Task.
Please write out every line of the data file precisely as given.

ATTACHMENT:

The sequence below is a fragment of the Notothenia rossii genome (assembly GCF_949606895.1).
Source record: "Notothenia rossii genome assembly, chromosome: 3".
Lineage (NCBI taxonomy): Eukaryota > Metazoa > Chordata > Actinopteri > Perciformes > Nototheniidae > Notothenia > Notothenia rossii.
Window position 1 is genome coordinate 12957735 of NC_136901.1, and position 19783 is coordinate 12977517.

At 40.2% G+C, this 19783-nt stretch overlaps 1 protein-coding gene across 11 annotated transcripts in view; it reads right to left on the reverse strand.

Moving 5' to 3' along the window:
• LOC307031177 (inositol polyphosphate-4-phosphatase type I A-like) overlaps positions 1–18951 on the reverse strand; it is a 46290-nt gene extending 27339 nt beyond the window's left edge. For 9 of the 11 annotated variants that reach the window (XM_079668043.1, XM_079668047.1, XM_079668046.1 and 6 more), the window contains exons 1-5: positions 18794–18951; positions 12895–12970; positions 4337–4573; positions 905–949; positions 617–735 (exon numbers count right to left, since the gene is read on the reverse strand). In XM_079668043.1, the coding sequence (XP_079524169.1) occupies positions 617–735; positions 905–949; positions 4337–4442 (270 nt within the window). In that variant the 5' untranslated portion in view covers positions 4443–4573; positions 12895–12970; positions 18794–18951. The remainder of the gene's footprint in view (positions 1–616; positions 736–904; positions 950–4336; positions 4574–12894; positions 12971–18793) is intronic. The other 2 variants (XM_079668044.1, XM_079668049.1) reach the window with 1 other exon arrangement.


The sequence below is a fragment of the Notothenia rossii genome (assembly GCF_949606895.1).
Source record: "Notothenia rossii genome assembly, chromosome: 3".
Lineage (NCBI taxonomy): Eukaryota > Metazoa > Chordata > Actinopteri > Perciformes > Nototheniidae > Notothenia > Notothenia rossii.
Window position 1 is genome coordinate 12957735 of NC_136901.1, and position 19783 is coordinate 12977517.

At 40.2% G+C, this 19783-nt stretch overlaps 1 protein-coding gene across 11 annotated transcripts in view; it reads right to left on the reverse strand.

Moving 5' to 3' along the window:
• LOC307031177 (inositol polyphosphate-4-phosphatase type I A-like) overlaps positions 1–18951 on the reverse strand; it is a 46290-nt gene extending 27339 nt beyond the window's left edge. For 9 of the 11 annotated variants that reach the window (XM_079668043.1, XM_079668047.1, XM_079668046.1 and 6 more), the window contains exons 1-5: positions 18794–18951; positions 12895–12970; positions 4337–4573; positions 905–949; positions 617–735 (exon numbers count right to left, since the gene is read on the reverse strand). In XM_079668043.1, the coding sequence (XP_079524169.1) occupies positions 617–735; positions 905–949; positions 4337–4442 (270 nt within the window). In that variant the 5' untranslated portion in view covers positions 4443–4573; positions 12895–12970; positions 18794–18951. The remainder of the gene's footprint in view (positions 1–616; positions 736–904; positions 950–4336; positions 4574–12894; positions 12971–18793) is intronic. The other 2 variants (XM_079668044.1, XM_079668049.1) reach the window with 1 other exon arrangement.